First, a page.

Episode 48: Trumbo. Andrew is joined by Dr Fiona Radford of the Partial Historians Podcast and an expert on Dalton Trumbo, Spartacus and the Hollywood Ten (blacklisted screen writers suspected of having communist sympathies of which Dalton Trumbo was a prominent member). We have to apologise for the poor audio quality on Andrew’s side but we still hope that you enjoy the depth of knowledge that Dr Fiona displays, delivered in her customary light-hearted style. Brian Cranston plays the title role wonderfully as Andrew and Fiona examine whether the movie got things right.
Episode 47: The King’s Speech. Join us as we examine 2015’s Oscar-winning movie The King’s Speech, starring Colin Firth as the reluctant King George VI and Geoffrey Rush as his unconventional speech therapist Lionel Logue, an Australian with no formal qualifications but with a history of great success in the field of speech therapy. Ably supported by Helena Bonham Carter as Queen Elizabeth, Derek Jacobi, Timothy Spall and Michael Gambon, the movie was a great cinematic and financial success beloved by critics and audiences alike but did they get the facts right? Or is this a heartwarming tale sculpted into a plausible piece of history?
Episode 46: Goodfellas. Martin Scorsese directed this 1990 masterpiece, starring Ray Liotta as Henry Hill, an Irish/Italian American gangster working in a New York mafia gang through the 1960s and 70s. With superb supporting roles featuring Robert de Niro and Joe Pesci amongst others, this movie has proved a hit for nearly thirty years despite its main character being an unrepentant criminal. Popularity though is no measure of accuracy so we will attempt to discover whether this is an accurate portrayal of events or if, in creating this masterpiece of cinema, Martin Scorsese has ladled on the dramatic license.
Episode 43: Spotlight. This 2015 movie is named for the team of journalists working for the Boston Globe who carry out in-depth investigations for the paper under the ‘Spotlight’ name. In 2001-2002 they revealed the widespread abuse of children by Catholic priests in the Boston diocese and the systematic cover-up that the Catholic church had undergone for decades to keep this disease hidden. Their article led to a global examination of similar abuses, something that carries on to this day. Michael Keaton, Rachel McAdam, Mark Ruffalo and Liev Schreiber lead a wonderful cast as this dark topic is brought to us in a gripping yet sensitive movie. Our investigation has been on how well the movie managed to portray these events accurately. We urge you to watch this powerful, relevant and moving film and we hope you take something from our conclusions of its message.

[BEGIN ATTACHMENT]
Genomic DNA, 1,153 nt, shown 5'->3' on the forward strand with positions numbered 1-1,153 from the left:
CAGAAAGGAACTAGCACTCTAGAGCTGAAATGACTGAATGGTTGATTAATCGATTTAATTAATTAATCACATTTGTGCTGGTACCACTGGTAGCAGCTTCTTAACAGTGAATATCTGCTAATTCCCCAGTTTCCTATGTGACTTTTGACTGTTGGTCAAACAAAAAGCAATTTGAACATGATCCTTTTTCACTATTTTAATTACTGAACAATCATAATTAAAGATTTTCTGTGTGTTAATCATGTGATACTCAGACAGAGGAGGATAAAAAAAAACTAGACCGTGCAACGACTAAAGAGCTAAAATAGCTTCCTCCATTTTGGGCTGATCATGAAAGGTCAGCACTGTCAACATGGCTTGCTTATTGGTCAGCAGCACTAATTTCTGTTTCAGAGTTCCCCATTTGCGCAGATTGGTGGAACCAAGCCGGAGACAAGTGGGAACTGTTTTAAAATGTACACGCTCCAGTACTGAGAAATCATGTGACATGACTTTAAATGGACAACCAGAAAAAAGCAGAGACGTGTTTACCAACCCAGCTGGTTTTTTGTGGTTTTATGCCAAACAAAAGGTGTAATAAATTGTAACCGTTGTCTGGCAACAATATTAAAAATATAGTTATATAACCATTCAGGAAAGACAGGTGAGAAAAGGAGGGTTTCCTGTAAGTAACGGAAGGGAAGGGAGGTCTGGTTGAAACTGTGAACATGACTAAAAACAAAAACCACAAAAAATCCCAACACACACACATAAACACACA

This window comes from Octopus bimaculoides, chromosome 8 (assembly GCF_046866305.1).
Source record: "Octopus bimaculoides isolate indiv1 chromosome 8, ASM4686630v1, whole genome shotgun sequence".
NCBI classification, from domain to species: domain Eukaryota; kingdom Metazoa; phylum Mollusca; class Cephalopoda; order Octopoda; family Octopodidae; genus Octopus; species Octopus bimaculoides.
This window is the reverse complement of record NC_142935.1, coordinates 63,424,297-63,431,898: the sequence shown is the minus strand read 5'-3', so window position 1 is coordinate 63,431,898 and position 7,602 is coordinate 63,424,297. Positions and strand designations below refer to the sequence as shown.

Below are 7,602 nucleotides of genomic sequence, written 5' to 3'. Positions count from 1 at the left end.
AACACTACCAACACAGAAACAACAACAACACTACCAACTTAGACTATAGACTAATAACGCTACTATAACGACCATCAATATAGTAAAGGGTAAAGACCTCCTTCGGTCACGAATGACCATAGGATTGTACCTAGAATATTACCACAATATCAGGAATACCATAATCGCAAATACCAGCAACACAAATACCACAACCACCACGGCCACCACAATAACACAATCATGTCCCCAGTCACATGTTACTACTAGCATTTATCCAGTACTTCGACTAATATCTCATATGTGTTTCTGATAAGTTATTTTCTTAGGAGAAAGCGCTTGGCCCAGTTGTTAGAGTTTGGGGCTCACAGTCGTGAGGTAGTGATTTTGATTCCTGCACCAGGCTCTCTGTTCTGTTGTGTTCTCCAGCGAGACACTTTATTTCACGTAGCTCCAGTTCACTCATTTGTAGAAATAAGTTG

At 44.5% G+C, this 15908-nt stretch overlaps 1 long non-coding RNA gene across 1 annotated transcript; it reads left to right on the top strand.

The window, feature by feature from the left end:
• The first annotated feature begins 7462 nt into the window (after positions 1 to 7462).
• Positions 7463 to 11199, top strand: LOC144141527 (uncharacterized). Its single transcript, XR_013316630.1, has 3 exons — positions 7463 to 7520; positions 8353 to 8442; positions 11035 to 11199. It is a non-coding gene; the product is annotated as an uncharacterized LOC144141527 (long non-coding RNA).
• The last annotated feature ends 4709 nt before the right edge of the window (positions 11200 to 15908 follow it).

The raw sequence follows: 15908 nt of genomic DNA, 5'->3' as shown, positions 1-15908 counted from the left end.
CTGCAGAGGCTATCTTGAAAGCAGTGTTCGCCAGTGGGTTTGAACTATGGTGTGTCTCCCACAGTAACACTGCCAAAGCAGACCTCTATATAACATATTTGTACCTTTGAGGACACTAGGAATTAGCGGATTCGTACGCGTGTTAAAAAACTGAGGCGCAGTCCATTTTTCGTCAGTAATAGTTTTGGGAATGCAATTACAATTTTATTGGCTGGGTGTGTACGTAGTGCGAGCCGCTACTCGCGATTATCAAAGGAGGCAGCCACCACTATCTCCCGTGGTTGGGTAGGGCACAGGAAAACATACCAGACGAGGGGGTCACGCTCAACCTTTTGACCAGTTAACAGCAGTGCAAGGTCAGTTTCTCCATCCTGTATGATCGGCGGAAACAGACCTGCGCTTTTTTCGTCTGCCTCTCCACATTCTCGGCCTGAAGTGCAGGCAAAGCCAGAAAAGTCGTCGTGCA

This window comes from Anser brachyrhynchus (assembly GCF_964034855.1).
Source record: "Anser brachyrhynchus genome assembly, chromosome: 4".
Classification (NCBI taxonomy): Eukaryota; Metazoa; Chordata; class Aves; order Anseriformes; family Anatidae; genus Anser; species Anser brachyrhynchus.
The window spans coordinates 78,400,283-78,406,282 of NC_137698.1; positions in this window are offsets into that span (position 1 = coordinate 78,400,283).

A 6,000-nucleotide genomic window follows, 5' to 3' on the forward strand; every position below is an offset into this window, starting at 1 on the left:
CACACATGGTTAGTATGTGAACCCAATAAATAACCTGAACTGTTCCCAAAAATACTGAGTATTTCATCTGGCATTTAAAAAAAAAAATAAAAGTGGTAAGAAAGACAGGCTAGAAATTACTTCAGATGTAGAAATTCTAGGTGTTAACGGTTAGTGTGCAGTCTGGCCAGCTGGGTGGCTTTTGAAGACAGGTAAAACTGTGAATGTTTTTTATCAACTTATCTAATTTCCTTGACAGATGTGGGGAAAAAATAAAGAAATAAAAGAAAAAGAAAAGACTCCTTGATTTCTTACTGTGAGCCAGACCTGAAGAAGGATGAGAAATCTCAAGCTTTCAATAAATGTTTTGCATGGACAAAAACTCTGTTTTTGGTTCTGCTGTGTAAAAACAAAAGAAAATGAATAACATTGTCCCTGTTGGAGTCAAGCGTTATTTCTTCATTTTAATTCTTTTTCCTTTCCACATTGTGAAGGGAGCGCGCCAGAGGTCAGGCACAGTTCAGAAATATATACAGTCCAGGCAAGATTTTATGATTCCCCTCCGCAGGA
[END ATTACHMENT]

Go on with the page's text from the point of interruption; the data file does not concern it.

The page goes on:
Episode 42: Catch Me If You Can. Our movie for this episode is 2002’s Catch Me If You Can. Steven Spielberg directs a great cast including Leonardo di Caprio as legendary con-artist Frank Abignale Jr who is pursued by dogged FBI Special Agent Carl Hanratty played by Tom Hanks. Christopher Walken and Josh Brolin add their considerable talents to the cast as we follow young Frank’s exploits as he impersonates an airline pilot, a doctor and lawyer all whilst in his teens. Is this a case of fact being stranger than fiction or has Frank’s story been Hollywoodised? We hope you join us to find out.
Episode 25: The Founder (1hr 09mins) This week we look at the 2016 biopic of Ray Kroc, the man credited with the meteoric expansion of the McDonald’s fast food chain. Starring Michael Keaton as Ray Kroc, Nick Offermand and John Carrol Lynch as Dick and Mack McDonald it is a wonderfully entertaining movie but is it accurate? Tune in to find out.
(The time in brackets is the podcast episode’s duration, not the movie’s. We’ve just noticed that episode duration doesn’t always appear in listings. We will try to resolve this)
This week we examine 1987’s Good Morning Vietnam, starring Robin Williams as Adrian Cronauer, a USAF DJ serving in Vietnam in 1965. This week’s show features clips from the real Adrian Cronauer telling us how it really was. We hope you enjoy it
Adrian Cronauer on accuracy:
Adrian Cronauer on censorship: